Many scholars have previously suggested that Dan 1 was originally written in Aramaic and that MT’s Hebrew text reflects a translation.13 Besides the fact that the rest of the court tales from Dan 2:4b onwards are preserved in Aramaic, this is clear from a number of Aramaisms in Dan 1, most strikingly אשר למה ‘which why’, a calque (literal translation of an expression) or mistranslation of Aramaic די למה ‘lest’; Charles lists a number of other examples.14 Attempting to reconstruct the Aramaic original of Dan 1 solves this and a number of other textual problems, as well as resolving the remaining literary tensions and inconsistencies.15 The variation between שר and רב ‘chief’ (d) and between זרענים and זרעים ‘legumes’ (h) reflect translation vs. borrowing of the Aramaic terms. The strange order of events in vv. 9–10 (g) can be understood from the incorrect translation of an Aramaic perfect with pluperfect meaning as a Hebrew consecutive imperfect.16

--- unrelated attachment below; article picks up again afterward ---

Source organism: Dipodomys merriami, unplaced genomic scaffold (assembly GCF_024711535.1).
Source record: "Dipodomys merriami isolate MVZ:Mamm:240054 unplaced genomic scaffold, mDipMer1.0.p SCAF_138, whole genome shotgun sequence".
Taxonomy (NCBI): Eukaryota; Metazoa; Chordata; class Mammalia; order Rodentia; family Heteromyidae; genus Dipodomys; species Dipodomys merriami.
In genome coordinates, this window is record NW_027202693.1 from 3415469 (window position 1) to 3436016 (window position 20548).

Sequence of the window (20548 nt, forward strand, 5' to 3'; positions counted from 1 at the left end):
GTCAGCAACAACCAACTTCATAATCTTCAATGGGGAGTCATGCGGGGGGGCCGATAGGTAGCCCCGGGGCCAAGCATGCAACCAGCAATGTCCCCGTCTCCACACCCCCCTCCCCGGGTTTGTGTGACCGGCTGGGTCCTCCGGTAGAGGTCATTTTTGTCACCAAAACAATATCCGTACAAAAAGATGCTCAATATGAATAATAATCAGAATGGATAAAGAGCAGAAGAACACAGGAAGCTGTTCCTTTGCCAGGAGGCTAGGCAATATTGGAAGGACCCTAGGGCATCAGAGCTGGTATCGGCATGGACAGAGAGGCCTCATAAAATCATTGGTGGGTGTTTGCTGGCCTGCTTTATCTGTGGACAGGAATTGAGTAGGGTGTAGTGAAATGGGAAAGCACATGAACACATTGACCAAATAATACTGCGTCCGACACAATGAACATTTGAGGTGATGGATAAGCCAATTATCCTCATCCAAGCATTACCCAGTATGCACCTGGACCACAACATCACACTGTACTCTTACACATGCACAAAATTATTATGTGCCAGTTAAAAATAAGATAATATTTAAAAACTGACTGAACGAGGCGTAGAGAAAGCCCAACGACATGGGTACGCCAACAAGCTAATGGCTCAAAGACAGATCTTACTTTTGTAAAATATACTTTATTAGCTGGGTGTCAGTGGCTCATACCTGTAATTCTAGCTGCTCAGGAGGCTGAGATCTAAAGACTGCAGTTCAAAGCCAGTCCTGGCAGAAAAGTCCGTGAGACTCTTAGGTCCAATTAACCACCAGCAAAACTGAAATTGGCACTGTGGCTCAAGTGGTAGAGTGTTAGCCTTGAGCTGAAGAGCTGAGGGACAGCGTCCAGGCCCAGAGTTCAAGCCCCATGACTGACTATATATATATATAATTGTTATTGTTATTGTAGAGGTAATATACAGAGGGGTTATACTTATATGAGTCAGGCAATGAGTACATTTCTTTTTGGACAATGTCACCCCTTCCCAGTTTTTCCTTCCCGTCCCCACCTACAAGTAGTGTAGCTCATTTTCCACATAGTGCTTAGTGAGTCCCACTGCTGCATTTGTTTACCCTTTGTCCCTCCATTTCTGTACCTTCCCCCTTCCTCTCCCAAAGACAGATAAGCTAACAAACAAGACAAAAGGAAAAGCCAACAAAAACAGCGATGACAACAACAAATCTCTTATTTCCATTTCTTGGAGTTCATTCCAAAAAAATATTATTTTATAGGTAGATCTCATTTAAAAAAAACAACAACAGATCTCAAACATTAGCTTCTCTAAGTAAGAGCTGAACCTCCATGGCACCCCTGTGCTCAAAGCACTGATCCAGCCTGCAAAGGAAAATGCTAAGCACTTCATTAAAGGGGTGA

The following is a tentative reconstruction of the Aramaic Vorlage of Dan 1.17 I have tried to follow the Hebrew as closely as possible in order to keep the reconstruction firmly grounded in the data. This has unquestionably resulted in an unidiomatic Aramaic text which differs in many ways from the historical Vorlage, which ultimately remains inaccessible to us.

Reconstructed Aramaic Text of Dan 1:2b–20

As was mentioned above, Hebrew אשר למה (v. 10) reflects a calque or mistranslation of Aramaic די למה ‘lest’ (normal Hebrew would be פן). The use of a masculine suffix in Hebrew מקצתם ‘at the end of them’ to refer back to feminine שנים שלוש (v. 5) results from a mistranslation of Aramaic מן קצתהון, where the third person plural suffix can be either masculine or feminine (cf. Dan 2:41 מנהון ‘some of them’ referring back to feminine רגליא ‘the feet’). The very use of מקצת ‘at the end of’ is an Aramaism that is not attested outside this chapter. The variation between the Hebrew titles רב סריסים (v. 3) and שר סריסים (vv. 8–11,18) may be due to inconsistent translation of Aramaic רב סריסין. Aramaic זרעונין can mean either ‘seeds’ or ‘legumes’; in v. 12, this was translated as Hebrew זרעים ‘seeds’ (not recognized as such by the reading tradition, which reads the hapax zērōʕīm), while the Aramaic word was imported as a nonce borrowing in v. 16, yielding זרענים.